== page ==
Tag Archives: Biodynamic Wines

Alpamanta : Biodynamic Wines from Mendoza, Argentina

Someone once said that “pleasure can only be derived from personal discovery”. I couldn’t agree more. It is one thing to see pictures of a beautiful wine region and vineyards situated in the most picturesque locales, but another to actually visit them and see the beauty for yourself.

It was this desire for discovery which took me all the way to South America, and more specifically, to a wine region that is currently hot on the international wine scene, Mendoza Argentina. And I couldn’t have chosen a more adventurous way of getting there. A spectacular drive from Santiago, Chile across the Andes mountains to Mendoza, Argentina’s largest and most important wine region.

The vineyard that I chose to visit was Alpamanta, meaning “Love of Earth” in the local native language; a single vineyard estate making exceptional wines from 100% organic and biodynamic vineyard. It is located at an altitude of 950m (3117ft) above sea level, in a picture postcard setting against the backdrop of snow capped Andes mountain, in Ugarteche, Luján de Cujo, 38 kms south of Mendoza city.

Alpamanta, Certified Organic & Biodynamic Vineyard in Ugarteche, Lujan de Cujo, Mendoza, Argentina. All photographs used in this blog post are mine.

I was curious to see how “biodynamics”, an extreme form of “organic viticulture” and the next big trend in grape growing, actually worked. Was it really possible to attune farming to the spiritual forces of the cosmos in general and to lunar rhythms in particular. And all those stories about the use of cow horn manure and other “homeopathic preparations” (involving dandelion, camomile etc) used to dynamize the vineyard; was it just some irrational cult and unscientific mumbo-jumbo, or did it really work.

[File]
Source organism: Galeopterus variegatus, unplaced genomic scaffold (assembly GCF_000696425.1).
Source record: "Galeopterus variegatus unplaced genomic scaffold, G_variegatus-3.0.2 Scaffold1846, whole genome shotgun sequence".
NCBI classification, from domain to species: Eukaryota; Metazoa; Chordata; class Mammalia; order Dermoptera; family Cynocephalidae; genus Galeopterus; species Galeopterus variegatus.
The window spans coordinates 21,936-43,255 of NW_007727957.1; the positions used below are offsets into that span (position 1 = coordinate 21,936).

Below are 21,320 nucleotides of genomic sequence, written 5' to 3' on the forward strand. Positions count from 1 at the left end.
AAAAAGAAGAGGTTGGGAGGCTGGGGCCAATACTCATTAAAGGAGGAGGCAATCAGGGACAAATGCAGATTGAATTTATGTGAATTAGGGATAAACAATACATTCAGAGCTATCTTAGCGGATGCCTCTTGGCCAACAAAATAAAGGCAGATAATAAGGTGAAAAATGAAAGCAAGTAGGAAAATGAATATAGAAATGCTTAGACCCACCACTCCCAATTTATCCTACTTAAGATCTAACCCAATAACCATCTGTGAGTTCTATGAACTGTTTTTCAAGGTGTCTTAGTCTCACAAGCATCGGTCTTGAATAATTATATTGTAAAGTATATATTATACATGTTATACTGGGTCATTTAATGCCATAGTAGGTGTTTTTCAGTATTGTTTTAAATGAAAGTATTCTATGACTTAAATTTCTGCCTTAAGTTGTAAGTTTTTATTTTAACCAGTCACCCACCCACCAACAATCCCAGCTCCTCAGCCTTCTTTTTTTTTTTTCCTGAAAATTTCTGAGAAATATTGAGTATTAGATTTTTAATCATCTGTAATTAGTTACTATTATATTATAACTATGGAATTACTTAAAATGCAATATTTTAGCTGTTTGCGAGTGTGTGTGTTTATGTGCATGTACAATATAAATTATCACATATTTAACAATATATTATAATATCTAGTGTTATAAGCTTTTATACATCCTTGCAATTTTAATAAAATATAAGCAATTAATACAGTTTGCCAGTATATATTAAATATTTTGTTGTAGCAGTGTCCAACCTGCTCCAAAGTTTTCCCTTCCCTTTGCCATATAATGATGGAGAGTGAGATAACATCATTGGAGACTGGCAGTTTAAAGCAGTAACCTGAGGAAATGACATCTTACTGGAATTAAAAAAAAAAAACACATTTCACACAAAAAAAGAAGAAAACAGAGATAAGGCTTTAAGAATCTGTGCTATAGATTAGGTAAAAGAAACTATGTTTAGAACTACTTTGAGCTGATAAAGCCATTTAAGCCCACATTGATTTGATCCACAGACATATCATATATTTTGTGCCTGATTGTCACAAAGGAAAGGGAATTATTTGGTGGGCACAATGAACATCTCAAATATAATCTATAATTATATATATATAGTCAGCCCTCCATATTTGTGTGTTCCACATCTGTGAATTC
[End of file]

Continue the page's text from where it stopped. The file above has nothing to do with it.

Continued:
The visit was a revelation and added tremendously to my knowledge of Biodynamics, a wine-making practice where the vineyard is considered a self-sufficient living organism, co-existing with flora and fauna in a complimentary way.

Incidentally, it was way back in the 1920’s, that this concept started with an Austrian philosopher named Rudolph Steiner, who was against the use of chemicals in agriculture. The aim was to restore harmony between humans and the universe and keep human intervention to a minimum. However, it is only in recent years that people are taking this holistic agricultural practice seriously, as the harmful effects of chemicals are becoming apparent.

While a lot of vineyards across the world are hopping on to the sustainable wagon and converting to biodynamics including high-end wine producers like Peter Sisseck of Dominio de Pingus in Spain, Lalou Bize-Leroy of Domaine Leroy in Burgundy, Michel Chapoutier in Hermitage, DeLoach Vineyards in Sonoma County; the founder of Alpamanta, an Austrian of noble descent, Andrej Razumovsky and his partners Andre Hoffman and Jéréme Delecourt, established this boutique winery in 2005, in a virgin previously untouched site, as an organic and biodynamic project right from the start.

Which in essence means that the 35 hectares of Alpamanta estate has not been exposed to any chemicals in the form of pesticides, fungicides, herbicides, synthetic fertilizers, commercial yeast or any other artificial ingredients. They practice soil and bug friendly cultivation using home made compost, treating the soil as a living organism.  All activities, including  cellar work, are carried on following a biodynamic calendar. There are root days (for pruning), leaf days (for watering), flower days (leaving the vineyard alone) and fruit days (for harvesting).

With Ignacio Ciancio, Commercial Manager Alpamanta, who took care of my visit.

Setting foot inside the vineyard, the first thing I noticed was an organic herb garden. I was told by Ignacio Ciancio, Commercial Manager Alpamanta Estate, that these herbs were used in a making a “compost preparation” which vitalizes the soil and makes the vines disease resistant. He then pointed to the ground which was teeming with ants. These ants were present on every inch of the vineyard walkways. Ignacio mentioned that all biodynamic vineyards will have colonies of ants and this is the first thing one should look for, if any vineyard makes claims to being biodynamic.

Herb Garden and Compost Pit at Alpamanta Estate, Mendoza Argentina. Ignacio Ciancio holding some compost to show the earthworms.

I saw sheep, horses and hens roaming freely around the property. This is done to allow them to pick off damaging worms and greens and also generate manure.

Poultry is transported to different parts of the property in a mobile hen-house . Chicken eat “cutworm’ while sheep help in weed control.

All vines are covered by a mesh to protect them against hail.IMG_3477